Compensating reciprocal causation or feedback is implied with these responses to traumatic events. A loss of meaning in life induces an increase in importance of religion, which then increases or restores meaning in life. This compensating (rather than reinforcing) feedback would result in misleadingly low correlations between the variables in cross sectional studies and may be a reason that the correlations between importance of religion and meaning in life are lower than might be expected (typical correlations of .25 to .40).

On the other hand, a strong sense of meaning and purpose can make compensating feedback unnecessary because the person is resilient to a crisis or loss. Baumeister (1991:233) notes that people are willing to endure pain and misfortune if they believe there is a meaning or purpose for it. In fact, people voluntarily undertake experiences that are unpleasant or even traumatic if there is a reason. Athletic training is a mild example and war is an extreme example. When people's sense of meaning and purpose withstands a traumatic experience, the normal positive correlation between meaning and well-being may become dissociated. In time of war, people who are fighting for a cause may have simultaneously a high sense of purpose and low well-being.

What is noteworthy, and the main point of this paper, is that the available data and literature suggest that causal effects in either direction remain on the proposed chain path. The direction of causation may vary; but meaning in life appears to mediate between well-being and intrinsic religiosity with either causal direction. The chain model identifies a sequential path, but cannot prescribe which direction the causes flow on the path or that they always flow in one direction. This conclusion is consistent with the limited ability of path analysis to verify the direction of causation in cross sectional studies. Similarly, given the uncertainties in the current state of methodology, it would be premature to conclude that mediation by meaning in life is absolutely the only connection between intrinsic religiosity and well-being. However, the available data suggest that mediation by meaning in life dominates the relationship between intrinsic religiosity and well-being. In addition, the evidence for the chain model is less convincing for the transcendent experiences end of the model because of the lack of standard methods for investigating these experiences.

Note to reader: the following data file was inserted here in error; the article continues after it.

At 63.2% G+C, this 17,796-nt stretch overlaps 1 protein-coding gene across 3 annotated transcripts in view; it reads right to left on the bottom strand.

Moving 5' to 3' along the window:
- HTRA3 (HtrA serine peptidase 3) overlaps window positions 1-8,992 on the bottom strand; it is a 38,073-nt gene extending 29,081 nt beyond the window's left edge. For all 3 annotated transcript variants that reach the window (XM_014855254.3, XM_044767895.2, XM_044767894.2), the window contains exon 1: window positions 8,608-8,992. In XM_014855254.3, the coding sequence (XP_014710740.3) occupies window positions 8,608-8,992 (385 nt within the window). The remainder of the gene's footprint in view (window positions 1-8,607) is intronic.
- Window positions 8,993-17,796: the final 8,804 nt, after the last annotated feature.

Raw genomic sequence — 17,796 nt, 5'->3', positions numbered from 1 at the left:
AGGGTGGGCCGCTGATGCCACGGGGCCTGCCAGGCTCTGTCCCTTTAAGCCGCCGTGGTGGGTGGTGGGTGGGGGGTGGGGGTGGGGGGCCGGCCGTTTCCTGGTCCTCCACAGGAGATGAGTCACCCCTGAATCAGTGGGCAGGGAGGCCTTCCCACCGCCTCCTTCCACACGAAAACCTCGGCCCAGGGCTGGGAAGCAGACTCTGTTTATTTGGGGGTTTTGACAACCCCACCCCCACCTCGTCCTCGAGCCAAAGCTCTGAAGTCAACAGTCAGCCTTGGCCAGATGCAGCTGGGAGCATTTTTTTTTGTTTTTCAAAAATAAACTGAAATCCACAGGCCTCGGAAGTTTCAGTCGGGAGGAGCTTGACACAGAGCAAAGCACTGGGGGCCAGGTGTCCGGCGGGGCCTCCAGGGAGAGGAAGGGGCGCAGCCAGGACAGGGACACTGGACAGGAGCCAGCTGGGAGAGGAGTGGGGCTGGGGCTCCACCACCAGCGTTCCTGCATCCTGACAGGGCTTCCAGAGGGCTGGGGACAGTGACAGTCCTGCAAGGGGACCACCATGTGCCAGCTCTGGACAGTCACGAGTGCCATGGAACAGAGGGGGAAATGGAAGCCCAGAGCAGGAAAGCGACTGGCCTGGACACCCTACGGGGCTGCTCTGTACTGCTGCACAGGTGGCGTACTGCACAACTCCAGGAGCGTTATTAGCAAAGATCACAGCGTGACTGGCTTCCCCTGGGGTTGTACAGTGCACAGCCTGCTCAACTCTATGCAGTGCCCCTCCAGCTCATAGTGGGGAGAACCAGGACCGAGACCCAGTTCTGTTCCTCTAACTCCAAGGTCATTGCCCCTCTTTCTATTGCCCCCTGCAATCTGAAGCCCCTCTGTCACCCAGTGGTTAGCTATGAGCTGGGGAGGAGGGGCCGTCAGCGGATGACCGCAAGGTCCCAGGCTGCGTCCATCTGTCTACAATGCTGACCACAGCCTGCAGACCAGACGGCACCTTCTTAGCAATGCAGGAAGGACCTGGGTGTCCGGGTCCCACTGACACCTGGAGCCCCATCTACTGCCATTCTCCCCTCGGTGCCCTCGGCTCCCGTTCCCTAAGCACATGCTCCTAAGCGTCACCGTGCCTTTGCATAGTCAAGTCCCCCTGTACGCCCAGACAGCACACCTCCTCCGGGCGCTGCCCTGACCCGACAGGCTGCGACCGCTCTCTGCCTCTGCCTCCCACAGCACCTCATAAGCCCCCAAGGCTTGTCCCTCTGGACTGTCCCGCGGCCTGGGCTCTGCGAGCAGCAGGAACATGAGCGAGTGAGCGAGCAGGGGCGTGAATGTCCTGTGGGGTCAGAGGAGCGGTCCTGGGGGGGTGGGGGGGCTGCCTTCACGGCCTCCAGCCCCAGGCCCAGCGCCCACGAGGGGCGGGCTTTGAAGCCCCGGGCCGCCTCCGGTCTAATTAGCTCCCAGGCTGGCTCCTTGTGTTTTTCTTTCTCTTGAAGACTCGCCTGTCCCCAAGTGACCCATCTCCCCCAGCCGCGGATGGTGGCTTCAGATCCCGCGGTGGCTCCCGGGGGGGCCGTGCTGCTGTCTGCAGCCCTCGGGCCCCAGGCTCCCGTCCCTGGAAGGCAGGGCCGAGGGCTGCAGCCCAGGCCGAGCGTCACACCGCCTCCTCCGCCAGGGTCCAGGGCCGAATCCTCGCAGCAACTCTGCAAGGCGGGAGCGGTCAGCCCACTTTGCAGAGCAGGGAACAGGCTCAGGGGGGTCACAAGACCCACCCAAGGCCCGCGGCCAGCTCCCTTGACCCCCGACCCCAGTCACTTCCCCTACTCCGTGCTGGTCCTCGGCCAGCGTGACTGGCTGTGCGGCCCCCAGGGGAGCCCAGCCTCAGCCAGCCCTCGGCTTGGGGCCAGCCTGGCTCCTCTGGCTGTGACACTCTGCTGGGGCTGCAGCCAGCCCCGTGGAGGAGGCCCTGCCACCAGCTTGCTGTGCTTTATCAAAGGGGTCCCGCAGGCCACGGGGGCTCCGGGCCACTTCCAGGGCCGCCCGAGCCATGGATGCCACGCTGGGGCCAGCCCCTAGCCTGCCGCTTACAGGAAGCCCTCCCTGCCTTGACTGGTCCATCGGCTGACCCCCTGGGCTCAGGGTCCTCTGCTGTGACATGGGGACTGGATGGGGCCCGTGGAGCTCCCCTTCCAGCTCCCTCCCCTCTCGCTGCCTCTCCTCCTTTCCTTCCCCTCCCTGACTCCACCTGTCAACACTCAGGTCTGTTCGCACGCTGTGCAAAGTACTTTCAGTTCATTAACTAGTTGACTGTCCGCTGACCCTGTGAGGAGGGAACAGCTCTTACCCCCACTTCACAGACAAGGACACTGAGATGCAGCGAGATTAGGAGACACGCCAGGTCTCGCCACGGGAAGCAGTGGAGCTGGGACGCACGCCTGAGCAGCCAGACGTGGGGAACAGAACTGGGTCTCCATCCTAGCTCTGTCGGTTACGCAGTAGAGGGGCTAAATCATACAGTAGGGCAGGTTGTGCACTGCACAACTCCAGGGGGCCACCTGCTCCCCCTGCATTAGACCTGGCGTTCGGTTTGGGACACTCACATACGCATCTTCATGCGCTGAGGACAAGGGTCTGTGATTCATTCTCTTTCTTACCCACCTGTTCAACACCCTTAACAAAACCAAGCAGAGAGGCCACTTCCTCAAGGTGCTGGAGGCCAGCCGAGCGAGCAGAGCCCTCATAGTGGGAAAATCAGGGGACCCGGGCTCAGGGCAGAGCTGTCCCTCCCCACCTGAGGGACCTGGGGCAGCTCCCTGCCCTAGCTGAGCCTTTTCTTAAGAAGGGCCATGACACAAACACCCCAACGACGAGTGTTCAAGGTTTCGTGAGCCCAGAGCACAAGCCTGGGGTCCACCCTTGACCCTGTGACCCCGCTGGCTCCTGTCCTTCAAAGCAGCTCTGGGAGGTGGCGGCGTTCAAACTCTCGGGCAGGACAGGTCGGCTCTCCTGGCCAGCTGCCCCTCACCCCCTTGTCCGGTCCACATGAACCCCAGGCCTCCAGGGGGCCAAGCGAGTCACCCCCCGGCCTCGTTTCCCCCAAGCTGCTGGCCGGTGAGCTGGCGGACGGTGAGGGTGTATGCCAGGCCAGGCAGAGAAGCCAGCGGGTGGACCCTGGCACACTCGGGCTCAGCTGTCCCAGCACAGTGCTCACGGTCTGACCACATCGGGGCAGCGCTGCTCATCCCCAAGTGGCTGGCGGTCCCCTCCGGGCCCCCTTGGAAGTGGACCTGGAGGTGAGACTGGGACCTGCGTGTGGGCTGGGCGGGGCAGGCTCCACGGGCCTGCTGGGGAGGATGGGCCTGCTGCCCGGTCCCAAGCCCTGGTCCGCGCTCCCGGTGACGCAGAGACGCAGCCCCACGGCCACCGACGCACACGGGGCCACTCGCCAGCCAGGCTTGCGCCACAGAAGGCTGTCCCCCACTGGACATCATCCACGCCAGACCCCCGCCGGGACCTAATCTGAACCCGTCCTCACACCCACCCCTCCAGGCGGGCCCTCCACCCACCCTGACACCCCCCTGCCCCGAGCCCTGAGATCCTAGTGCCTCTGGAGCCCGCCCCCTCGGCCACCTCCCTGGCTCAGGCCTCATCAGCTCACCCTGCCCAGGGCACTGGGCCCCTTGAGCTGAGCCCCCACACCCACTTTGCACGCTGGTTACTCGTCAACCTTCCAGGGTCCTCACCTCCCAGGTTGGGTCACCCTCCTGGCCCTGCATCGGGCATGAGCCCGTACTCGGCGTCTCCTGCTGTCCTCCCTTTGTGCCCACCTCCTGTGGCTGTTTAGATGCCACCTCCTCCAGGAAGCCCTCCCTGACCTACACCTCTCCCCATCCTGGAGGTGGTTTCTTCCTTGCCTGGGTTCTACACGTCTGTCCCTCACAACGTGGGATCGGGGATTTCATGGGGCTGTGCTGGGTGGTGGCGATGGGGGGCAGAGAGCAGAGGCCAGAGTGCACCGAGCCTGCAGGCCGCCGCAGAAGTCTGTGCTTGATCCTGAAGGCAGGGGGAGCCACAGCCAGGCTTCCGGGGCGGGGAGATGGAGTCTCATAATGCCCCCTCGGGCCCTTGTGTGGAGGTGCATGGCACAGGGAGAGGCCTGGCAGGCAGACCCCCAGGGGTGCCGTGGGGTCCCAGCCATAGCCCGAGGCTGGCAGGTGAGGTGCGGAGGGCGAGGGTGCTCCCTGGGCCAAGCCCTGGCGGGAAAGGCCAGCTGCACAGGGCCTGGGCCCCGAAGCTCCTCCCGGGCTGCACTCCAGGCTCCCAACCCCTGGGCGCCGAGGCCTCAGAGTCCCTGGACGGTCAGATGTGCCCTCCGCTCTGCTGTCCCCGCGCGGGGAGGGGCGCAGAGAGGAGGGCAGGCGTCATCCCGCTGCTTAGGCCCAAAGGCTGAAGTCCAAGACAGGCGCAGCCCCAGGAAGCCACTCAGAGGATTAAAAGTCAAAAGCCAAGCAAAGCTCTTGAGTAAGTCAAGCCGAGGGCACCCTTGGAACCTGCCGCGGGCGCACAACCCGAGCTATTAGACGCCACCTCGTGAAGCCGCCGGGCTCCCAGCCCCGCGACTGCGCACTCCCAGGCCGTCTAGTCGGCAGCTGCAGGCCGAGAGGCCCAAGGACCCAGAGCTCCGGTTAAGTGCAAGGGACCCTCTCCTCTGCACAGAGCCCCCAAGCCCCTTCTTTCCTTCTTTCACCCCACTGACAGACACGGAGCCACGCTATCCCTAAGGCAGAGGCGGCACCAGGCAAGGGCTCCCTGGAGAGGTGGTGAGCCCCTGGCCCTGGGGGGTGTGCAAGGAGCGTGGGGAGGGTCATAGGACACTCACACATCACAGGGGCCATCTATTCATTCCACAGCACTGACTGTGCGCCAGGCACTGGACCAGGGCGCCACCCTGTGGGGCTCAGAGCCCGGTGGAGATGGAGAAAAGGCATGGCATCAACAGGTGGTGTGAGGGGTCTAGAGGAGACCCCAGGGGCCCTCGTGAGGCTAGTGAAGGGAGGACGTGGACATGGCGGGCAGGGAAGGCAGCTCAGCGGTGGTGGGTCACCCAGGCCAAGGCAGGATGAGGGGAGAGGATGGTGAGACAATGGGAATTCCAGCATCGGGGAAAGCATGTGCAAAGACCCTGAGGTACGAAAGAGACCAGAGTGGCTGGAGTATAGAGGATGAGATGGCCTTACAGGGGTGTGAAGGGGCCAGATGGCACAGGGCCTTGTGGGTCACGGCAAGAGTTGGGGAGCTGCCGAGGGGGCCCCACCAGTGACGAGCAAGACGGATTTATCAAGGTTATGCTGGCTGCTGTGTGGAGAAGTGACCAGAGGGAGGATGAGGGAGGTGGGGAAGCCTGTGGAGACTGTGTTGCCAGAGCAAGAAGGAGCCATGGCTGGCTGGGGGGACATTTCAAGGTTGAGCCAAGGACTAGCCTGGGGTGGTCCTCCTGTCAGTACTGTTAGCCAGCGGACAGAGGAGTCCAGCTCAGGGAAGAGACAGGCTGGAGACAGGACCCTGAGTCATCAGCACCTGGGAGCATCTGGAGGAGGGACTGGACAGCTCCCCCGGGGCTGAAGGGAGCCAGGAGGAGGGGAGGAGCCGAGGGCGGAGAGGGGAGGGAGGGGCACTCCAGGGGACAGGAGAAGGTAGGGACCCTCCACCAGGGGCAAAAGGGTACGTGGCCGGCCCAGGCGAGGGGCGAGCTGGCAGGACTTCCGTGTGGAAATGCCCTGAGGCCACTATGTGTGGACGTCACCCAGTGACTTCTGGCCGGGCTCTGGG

These ideas about the process that links intrinsic religiosity and well-being may be of value to those who help people with their spiritual needs. In addition, this review leads to three points in particular regarding future research:

1. Methods that measure various types and degrees of transcendent and religious experiences and corresponding distinctions in terminology need to be developed.

2. Given the central role of meaning in life, research is needed to better understand what factors lead to a strong sense of meaning in life and the relationship between transcendent meanings and more mundane goals.

3. We believe it is likely that meaning in life plays an important role in the trait aspect of well-being. If this is true, meaning in life may offer a means for stable, positive shifts of well-being. Consistent with this hypothesis, Koenig (1994:431-437) provides evidence that religious conversions can produce long-term, increased well-being. These ideas merit further investigation, particularly because there is a major gap in understanding factors that can induce long-term positive shifts in well-being.